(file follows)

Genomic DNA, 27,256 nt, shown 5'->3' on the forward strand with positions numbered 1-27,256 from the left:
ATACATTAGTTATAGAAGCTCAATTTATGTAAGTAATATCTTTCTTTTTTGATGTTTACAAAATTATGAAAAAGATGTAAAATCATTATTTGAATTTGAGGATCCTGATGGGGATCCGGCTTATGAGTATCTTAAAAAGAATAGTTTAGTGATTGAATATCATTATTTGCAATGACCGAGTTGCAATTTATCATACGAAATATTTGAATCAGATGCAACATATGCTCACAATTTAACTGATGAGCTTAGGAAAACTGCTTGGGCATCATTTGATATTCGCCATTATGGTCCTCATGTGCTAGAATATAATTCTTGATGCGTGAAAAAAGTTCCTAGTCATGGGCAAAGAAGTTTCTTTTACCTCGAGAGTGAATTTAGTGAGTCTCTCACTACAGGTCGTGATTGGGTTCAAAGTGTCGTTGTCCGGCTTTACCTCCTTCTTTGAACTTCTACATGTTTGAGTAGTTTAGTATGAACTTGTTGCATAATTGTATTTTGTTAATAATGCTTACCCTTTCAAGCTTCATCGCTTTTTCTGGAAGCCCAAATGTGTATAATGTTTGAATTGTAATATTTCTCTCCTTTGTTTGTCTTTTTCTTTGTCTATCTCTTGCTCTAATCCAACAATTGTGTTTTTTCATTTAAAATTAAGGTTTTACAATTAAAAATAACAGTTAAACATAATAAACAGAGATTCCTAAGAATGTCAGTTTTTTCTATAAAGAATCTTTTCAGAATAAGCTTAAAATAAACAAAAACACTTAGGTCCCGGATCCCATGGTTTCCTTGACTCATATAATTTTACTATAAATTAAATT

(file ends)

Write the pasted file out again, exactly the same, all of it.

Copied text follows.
Genomic DNA, 27,256 nt, shown 5'->3' on the forward strand with positions numbered 1-27,256 from the left:
ATACATTAGTTATAGAAGCTCAATTTATGTAAGTAATATCTTTCTTTTTTGATGTTTACAAAATTATGAAAAAGATGTAAAATCATTATTTGAATTTGAGGATCCTGATGGGGATCCGGCTTATGAGTATCTTAAAAAGAATAGTTTAGTGATTGAATATCATTATTTGCAATGACCGAGTTGCAATTTATCATACGAAATATTTGAATCAGATGCAACATATGCTCACAATTTAACTGATGAGCTTAGGAAAACTGCTTGGGCATCATTTGATATTCGCCATTATGGTCCTCATGTGCTAGAATATAATTCTTGATGCGTGAAAAAAGTTCCTAGTCATGGGCAAAGAAGTTTCTTTTACCTCGAGAGTGAATTTAGTGAGTCTCTCACTACAGGTCGTGATTGGGTTCAAAGTGTCGTTGTCCGGCTTTACCTCCTTCTTTGAACTTCTACATGTTTGAGTAGTTTAGTATGAACTTGTTGCATAATTGTATTTTGTTAATAATGCTTACCCTTTCAAGCTTCATCGCTTTTTCTGGAAGCCCAAATGTGTATAATGTTTGAATTGTAATATTTCTCTCCTTTGTTTGTCTTTTTCTTTGTCTATCTCTTGCTCTAATCCAACAATTGTGTTTTTTCATTTAAAATTAAGGTTTTACAATTAAAAATAACAGTTAAACATAATAAACAGAGATTCCTAAGAATGTCAGTTTTTTCTATAAAGAATCTTTTCAGAATAAGCTTAAAATAAACAAAAACACTTAGGTCCCGGATCCCATGGTTTCCTTGACTCATATAATTTTACTATAAATTAAATT